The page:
Founding Harbor Day School headmaster dies

John F. Marder, the founding headmaster of Harbor Day School, Orange County's first independent school, has died. He was 82.

Marder, a Newport Beach resident, died Saturday of complications related to dementia.

"Although not technically the founder of this school, for all intents and purposes, he was," said Douglas E. Phelps, the current head of school. "He laid the foundation for what it is."

Strict, but fair with tremendous integrity, Marder made his not-always-easy job look seamless and found himself a part of the family, said Bob Best, a former trustee for the Corona del Mar school.

"We considered him a member of our family, and I'm sure most people who went through Harbor Day School would say the same," he said.

Marder's education career started at Far Hills Country Day School in New Jersey and then led to Marin Country Day School in Bay Area before moving to Newport Beach in 1967 to lead a small Episcopal school that later became Harbor Day.

Marder saw the school through its transition to its current location at 3443 Pacific View Drive, made each Christmas extra special with his reading of "The Night Before Christmas," and genuinely loved his job, said former trustee Tony Moiso.

"He helped us be better parents and be better persons," said Moiso, who knew Marder for more than 40 years.

Marder served as president of the California Assn. of Independent Schools and the Elementary Schools Heads Assn.; chairman of the Educational Records Bureau; and ma ember of the Country Day School Heads association, El Viaje de Portola and the Orange County Round Table.

Marder also served on the board of directors of Phoenix House and the Newport Beach Country Club.

Born in Binghamton, N.Y., on Nov. 29, 1929, and raised in Dunellen, N.J., Marder earned his bachelor's degree from Cortland State Teachers College in New York. He earned a master's degree from Springfield College in Massachusetts.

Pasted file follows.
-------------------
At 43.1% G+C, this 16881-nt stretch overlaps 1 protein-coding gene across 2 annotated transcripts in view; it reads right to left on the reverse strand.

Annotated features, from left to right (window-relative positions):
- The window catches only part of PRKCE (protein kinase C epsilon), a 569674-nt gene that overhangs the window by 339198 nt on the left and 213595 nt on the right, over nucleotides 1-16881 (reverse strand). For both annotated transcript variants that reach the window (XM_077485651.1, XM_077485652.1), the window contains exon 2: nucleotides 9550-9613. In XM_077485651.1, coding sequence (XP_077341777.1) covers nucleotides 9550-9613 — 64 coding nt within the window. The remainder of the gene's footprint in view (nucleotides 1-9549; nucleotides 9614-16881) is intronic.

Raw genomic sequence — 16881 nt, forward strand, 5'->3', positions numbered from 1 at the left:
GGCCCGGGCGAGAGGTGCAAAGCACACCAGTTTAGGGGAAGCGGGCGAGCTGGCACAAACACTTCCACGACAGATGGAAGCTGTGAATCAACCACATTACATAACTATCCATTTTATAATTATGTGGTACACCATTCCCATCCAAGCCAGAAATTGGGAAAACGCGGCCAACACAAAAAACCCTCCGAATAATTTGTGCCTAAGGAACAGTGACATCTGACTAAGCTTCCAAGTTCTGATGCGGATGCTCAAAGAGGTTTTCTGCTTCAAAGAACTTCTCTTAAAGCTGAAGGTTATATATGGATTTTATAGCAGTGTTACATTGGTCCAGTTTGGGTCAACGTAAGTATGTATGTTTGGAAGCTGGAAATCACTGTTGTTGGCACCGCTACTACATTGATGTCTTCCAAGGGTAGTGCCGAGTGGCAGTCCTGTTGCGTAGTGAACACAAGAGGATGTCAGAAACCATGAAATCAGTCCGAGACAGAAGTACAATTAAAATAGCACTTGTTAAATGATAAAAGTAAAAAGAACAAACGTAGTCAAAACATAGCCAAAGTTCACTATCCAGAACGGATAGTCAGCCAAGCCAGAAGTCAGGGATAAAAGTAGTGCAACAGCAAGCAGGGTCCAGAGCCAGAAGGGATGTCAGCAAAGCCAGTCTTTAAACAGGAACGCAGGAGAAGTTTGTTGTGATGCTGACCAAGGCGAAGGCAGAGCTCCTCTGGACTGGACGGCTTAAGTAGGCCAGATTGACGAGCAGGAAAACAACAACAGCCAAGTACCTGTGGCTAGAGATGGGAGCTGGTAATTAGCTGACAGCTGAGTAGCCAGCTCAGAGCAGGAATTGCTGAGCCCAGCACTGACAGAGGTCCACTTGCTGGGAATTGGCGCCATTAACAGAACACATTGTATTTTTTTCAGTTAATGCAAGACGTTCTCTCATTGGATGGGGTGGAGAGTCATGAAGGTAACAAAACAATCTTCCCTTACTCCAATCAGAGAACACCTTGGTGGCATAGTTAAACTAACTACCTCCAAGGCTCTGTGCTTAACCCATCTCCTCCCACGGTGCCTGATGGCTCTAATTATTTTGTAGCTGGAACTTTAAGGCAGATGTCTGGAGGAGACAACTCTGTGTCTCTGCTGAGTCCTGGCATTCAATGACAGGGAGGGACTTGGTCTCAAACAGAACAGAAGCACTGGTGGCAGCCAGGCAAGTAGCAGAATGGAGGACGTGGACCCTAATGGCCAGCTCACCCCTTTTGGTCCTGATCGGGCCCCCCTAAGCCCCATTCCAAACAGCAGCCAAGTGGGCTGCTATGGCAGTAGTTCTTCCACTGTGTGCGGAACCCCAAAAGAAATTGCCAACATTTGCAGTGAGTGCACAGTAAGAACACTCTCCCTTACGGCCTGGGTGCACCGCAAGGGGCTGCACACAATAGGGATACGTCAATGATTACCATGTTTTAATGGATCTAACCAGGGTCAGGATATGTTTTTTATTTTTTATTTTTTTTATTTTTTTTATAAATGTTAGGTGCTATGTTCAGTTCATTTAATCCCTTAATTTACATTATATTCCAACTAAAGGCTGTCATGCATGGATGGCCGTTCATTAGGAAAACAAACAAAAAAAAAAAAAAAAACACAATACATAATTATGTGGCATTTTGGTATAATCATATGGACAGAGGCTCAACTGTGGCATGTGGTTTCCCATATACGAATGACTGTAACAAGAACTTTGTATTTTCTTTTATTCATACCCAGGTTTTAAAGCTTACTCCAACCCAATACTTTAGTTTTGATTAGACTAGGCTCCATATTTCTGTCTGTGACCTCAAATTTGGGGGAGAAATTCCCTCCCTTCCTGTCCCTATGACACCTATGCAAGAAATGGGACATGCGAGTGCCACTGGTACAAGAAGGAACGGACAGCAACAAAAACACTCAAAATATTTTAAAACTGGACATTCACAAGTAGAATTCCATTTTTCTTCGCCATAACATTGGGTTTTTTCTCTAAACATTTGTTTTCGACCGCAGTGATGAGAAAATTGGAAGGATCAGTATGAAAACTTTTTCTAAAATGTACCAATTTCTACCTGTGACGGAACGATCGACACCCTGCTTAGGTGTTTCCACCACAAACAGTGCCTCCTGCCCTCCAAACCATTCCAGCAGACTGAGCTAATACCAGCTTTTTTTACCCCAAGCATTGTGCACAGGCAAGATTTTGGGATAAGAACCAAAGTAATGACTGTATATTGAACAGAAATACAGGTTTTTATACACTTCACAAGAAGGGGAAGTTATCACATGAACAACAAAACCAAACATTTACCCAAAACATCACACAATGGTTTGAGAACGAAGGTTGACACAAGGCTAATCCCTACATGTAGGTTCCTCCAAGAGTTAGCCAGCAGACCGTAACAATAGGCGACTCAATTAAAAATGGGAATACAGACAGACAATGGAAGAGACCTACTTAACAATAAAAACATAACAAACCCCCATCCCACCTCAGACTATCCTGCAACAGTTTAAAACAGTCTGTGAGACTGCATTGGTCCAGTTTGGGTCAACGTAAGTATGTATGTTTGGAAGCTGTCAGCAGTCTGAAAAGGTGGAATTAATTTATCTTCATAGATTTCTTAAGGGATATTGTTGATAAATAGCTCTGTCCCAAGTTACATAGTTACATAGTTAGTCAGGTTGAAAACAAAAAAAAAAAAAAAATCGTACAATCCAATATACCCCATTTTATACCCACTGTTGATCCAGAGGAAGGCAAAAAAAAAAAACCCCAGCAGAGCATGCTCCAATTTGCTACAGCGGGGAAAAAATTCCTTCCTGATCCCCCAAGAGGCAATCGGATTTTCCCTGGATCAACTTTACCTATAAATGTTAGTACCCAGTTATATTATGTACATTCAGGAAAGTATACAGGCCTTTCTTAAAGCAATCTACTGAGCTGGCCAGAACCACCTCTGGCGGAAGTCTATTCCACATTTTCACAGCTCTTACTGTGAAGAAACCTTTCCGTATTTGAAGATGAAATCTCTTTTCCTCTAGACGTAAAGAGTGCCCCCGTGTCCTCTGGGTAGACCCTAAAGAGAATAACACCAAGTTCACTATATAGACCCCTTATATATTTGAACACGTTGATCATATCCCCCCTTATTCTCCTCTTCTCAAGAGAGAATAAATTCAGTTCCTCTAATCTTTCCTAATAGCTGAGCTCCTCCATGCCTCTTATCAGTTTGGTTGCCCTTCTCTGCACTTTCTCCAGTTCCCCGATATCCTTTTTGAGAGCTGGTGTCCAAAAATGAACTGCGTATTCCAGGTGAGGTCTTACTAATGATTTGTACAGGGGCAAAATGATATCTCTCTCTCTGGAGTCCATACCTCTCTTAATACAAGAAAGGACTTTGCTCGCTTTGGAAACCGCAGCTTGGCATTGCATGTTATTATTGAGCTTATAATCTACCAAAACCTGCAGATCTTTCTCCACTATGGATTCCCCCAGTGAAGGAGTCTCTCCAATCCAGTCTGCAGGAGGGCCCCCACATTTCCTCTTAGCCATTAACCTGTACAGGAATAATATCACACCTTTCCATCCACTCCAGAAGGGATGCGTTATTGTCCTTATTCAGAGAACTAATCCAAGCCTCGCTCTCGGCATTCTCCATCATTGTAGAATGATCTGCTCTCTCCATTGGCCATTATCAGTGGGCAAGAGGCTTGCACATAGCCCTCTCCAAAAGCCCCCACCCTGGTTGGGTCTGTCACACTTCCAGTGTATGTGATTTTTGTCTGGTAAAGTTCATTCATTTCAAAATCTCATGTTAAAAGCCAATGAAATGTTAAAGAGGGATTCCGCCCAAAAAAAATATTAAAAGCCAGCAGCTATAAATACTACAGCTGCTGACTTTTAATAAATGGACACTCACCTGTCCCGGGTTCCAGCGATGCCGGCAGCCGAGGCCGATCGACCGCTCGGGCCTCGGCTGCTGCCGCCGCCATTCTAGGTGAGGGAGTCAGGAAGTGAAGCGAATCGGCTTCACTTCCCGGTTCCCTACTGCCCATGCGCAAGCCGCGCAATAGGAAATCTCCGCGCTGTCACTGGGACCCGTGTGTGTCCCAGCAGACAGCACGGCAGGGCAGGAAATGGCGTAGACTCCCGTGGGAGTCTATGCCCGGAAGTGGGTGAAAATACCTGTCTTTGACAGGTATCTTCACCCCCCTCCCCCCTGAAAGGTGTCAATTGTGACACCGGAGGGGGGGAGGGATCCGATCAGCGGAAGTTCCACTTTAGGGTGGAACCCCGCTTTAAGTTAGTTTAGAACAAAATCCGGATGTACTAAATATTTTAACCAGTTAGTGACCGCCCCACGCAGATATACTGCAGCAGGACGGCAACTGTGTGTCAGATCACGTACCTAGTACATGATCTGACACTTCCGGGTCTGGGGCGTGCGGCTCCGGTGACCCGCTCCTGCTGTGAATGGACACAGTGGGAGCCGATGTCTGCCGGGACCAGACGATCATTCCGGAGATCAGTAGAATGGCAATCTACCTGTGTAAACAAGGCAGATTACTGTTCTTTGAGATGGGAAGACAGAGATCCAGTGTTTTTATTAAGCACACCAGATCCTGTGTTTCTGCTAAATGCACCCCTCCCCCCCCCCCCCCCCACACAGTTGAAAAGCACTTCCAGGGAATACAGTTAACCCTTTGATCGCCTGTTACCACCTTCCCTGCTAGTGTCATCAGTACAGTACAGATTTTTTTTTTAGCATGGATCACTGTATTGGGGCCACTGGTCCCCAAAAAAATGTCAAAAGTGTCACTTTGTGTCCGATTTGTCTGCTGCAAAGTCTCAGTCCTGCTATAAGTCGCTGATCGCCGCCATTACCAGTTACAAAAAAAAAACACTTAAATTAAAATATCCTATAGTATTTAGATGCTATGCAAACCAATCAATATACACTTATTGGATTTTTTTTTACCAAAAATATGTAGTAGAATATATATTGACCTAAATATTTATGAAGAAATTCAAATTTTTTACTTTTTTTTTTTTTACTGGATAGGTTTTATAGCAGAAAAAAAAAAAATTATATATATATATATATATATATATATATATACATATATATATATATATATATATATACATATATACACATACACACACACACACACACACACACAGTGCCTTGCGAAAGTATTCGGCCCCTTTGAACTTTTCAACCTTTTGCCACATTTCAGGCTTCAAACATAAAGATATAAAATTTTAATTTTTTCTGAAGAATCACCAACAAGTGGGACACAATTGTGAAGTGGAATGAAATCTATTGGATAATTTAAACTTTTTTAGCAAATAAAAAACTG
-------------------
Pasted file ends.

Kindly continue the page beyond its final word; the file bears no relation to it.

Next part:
Marder served in the Army as a physical therapist to children with polio while stationed in a hospital in Frankfurt, Germany.

An avid golfer, Marder was always looking for ways to improve his game, Moiso said.

Marder searched the world for the perfect driver and, as a lefty, he tried playing right-handed once, Moiso said.

Moiso, the chief executive of Rancho Mission Viejo, said Marder liked to come out to the ranch.

"John used to love to come out and ride horses and try to rope cattle," he said.

Marder is survived by his wife of 27 years, Lucinda; his brothers Fred R. Marder and Walter S. Marder; his children, John F. Marder III and Cynthia Marder Small; his stepchildren, Andrea Curtis and Matthew Stewart; his grandchildren, Jeffrey Tyson, Matthew Small, Samantha Gladwell, Christopher Marder, Kimberly Small, and Ryan Marder; and his great-grandson, Landon Lee Small.

A memorial mass will take place at 11 a.m. Saturday at Our Lady Queen of Angels Catholic Church, 2046 Mar Vista Drive, Newport Beach.

In lieu of flowers, the family requests donations be made to the John Marder Endowment for Faculty Development at Harbor Day School, 3443 Pacific View Drive, Corona del Mar, CA 92625.

The school is planning a tribute to Marder at a later date.

Twitter: @britneyjbarnes

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